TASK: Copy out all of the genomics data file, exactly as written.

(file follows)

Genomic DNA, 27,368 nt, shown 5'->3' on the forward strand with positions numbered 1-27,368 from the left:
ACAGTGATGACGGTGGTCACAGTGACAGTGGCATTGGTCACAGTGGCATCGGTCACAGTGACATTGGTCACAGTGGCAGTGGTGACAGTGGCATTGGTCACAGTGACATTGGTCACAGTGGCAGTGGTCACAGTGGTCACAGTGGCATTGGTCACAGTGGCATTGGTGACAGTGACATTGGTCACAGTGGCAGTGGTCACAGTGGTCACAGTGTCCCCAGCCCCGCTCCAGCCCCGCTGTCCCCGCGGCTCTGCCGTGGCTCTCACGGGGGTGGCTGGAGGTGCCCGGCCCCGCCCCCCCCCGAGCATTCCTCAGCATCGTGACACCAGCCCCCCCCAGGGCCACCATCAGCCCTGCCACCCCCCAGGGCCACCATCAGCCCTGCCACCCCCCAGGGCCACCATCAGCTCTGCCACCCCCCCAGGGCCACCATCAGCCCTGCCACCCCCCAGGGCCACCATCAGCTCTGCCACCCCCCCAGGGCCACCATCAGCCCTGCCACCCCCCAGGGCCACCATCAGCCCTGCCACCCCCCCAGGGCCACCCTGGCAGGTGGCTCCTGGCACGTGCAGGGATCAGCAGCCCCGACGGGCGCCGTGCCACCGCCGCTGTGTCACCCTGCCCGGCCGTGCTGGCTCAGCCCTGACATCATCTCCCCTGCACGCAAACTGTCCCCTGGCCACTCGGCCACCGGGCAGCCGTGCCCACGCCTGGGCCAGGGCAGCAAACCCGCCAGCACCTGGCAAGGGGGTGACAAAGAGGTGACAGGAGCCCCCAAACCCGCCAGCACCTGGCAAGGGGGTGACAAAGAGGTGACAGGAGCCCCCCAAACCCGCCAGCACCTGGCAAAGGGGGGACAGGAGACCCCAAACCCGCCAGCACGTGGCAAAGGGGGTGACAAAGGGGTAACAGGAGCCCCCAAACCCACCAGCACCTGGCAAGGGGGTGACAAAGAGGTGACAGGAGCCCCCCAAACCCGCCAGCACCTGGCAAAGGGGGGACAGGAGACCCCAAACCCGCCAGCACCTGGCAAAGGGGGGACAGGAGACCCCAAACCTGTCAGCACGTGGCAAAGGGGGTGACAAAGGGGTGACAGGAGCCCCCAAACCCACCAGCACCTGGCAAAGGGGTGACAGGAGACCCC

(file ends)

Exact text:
Genomic DNA, 27,368 nt, shown 5'->3' on the forward strand with positions numbered 1-27,368 from the left:
ACAGTGATGACGGTGGTCACAGTGACAGTGGCATTGGTCACAGTGGCATCGGTCACAGTGACATTGGTCACAGTGGCAGTGGTGACAGTGGCATTGGTCACAGTGACATTGGTCACAGTGGCAGTGGTCACAGTGGTCACAGTGGCATTGGTCACAGTGGCATTGGTGACAGTGACATTGGTCACAGTGGCAGTGGTCACAGTGGTCACAGTGTCCCCAGCCCCGCTCCAGCCCCGCTGTCCCCGCGGCTCTGCCGTGGCTCTCACGGGGGTGGCTGGAGGTGCCCGGCCCCGCCCCCCCCCGAGCATTCCTCAGCATCGTGACACCAGCCCCCCCCAGGGCCACCATCAGCCCTGCCACCCCCCAGGGCCACCATCAGCCCTGCCACCCCCCAGGGCCACCATCAGCTCTGCCACCCCCCCAGGGCCACCATCAGCCCTGCCACCCCCCAGGGCCACCATCAGCTCTGCCACCCCCCCAGGGCCACCATCAGCCCTGCCACCCCCCAGGGCCACCATCAGCCCTGCCACCCCCCCAGGGCCACCCTGGCAGGTGGCTCCTGGCACGTGCAGGGATCAGCAGCCCCGACGGGCGCCGTGCCACCGCCGCTGTGTCACCCTGCCCGGCCGTGCTGGCTCAGCCCTGACATCATCTCCCCTGCACGCAAACTGTCCCCTGGCCACTCGGCCACCGGGCAGCCGTGCCCACGCCTGGGCCAGGGCAGCAAACCCGCCAGCACCTGGCAAGGGGGTGACAAAGAGGTGACAGGAGCCCCCAAACCCGCCAGCACCTGGCAAGGGGGTGACAAAGAGGTGACAGGAGCCCCCCAAACCCGCCAGCACCTGGCAAAGGGGGGACAGGAGACCCCAAACCCGCCAGCACGTGGCAAAGGGGGTGACAAAGGGGTAACAGGAGCCCCCAAACCCACCAGCACCTGGCAAGGGGGTGACAAAGAGGTGACAGGAGCCCCCCAAACCCGCCAGCACCTGGCAAAGGGGGGACAGGAGACCCCAAACCCGCCAGCACCTGGCAAAGGGGGGACAGGAGACCCCAAACCTGTCAGCACGTGGCAAAGGGGGTGACAAAGGGGTGACAGGAGCCCCCAAACCCACCAGCACCTGGCAAAGGGGTGACAGGAGACCCC